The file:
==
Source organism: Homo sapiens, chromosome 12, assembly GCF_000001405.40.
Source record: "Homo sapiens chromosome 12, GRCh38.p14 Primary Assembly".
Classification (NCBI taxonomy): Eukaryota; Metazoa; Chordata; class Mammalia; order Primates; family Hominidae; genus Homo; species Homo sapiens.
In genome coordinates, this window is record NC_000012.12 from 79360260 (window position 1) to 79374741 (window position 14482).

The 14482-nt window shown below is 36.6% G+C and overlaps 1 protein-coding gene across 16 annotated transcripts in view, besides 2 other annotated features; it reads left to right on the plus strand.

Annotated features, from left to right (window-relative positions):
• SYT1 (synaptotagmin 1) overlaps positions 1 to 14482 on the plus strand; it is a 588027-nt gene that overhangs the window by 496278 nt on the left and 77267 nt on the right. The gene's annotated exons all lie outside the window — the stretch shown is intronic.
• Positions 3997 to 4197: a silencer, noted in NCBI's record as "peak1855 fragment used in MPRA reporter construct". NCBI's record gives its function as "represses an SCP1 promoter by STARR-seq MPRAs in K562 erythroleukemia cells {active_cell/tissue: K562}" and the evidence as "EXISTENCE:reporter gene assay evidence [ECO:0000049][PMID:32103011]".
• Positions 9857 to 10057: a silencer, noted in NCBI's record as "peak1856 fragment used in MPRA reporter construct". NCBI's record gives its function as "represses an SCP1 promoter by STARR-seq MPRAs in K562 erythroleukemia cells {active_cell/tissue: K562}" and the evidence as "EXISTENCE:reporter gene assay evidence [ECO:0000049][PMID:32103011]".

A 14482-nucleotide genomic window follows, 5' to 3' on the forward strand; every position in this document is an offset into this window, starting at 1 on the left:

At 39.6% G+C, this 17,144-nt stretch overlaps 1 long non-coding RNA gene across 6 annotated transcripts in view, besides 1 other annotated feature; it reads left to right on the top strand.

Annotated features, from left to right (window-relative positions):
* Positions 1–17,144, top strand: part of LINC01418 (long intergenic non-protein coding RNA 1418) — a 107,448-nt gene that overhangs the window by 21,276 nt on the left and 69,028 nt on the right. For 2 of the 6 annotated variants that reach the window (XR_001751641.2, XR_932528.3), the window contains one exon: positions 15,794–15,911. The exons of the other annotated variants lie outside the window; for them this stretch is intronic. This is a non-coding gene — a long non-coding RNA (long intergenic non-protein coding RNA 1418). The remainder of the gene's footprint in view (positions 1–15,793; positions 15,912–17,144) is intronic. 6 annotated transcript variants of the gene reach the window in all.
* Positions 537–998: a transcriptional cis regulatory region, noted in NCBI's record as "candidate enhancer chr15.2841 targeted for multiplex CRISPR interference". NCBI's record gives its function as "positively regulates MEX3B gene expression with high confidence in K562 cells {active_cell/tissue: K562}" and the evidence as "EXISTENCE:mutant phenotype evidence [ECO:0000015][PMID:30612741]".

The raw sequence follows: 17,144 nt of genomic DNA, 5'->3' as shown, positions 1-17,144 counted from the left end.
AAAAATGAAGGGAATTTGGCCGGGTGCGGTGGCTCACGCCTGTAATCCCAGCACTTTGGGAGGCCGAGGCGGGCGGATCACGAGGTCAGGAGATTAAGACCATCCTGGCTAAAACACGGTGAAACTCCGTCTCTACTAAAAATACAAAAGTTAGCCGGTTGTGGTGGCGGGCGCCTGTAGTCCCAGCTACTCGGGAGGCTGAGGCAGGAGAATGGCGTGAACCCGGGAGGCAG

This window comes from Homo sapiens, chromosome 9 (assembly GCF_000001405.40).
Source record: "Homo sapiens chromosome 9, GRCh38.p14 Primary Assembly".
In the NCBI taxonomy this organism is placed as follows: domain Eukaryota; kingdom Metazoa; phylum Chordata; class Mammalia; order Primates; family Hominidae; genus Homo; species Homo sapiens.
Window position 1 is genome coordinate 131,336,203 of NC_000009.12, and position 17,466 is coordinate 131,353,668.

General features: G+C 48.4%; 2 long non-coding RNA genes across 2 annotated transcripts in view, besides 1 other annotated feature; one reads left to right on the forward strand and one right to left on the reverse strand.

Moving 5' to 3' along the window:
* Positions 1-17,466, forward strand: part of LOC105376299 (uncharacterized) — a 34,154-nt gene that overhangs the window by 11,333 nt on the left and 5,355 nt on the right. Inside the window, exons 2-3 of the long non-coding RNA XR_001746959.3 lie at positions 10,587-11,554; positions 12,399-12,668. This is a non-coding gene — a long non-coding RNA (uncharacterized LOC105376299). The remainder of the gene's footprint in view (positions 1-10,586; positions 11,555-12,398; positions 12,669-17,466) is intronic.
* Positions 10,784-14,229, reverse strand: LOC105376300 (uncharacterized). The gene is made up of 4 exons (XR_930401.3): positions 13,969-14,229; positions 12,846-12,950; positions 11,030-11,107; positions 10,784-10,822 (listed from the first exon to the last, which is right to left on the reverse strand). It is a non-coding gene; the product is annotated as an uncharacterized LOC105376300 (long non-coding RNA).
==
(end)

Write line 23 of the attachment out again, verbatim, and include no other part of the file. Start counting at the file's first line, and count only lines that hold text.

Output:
* Positions 1-17,466, forward strand: part of LOC105376299 (uncharacterized) — a 34,154-nt gene that overhangs the window by 11,333 nt on the left and 5,355 nt on the right. Inside the window, exons 2-3 of the long non-coding RNA XR_001746959.3 lie at positions 10,587-11,554; positions 12,399-12,668. This is a non-coding gene — a long non-coding RNA (uncharacterized LOC105376299). The remainder of the gene's footprint in view (positions 1-10,586; positions 11,555-12,398; positions 12,669-17,466) is intronic.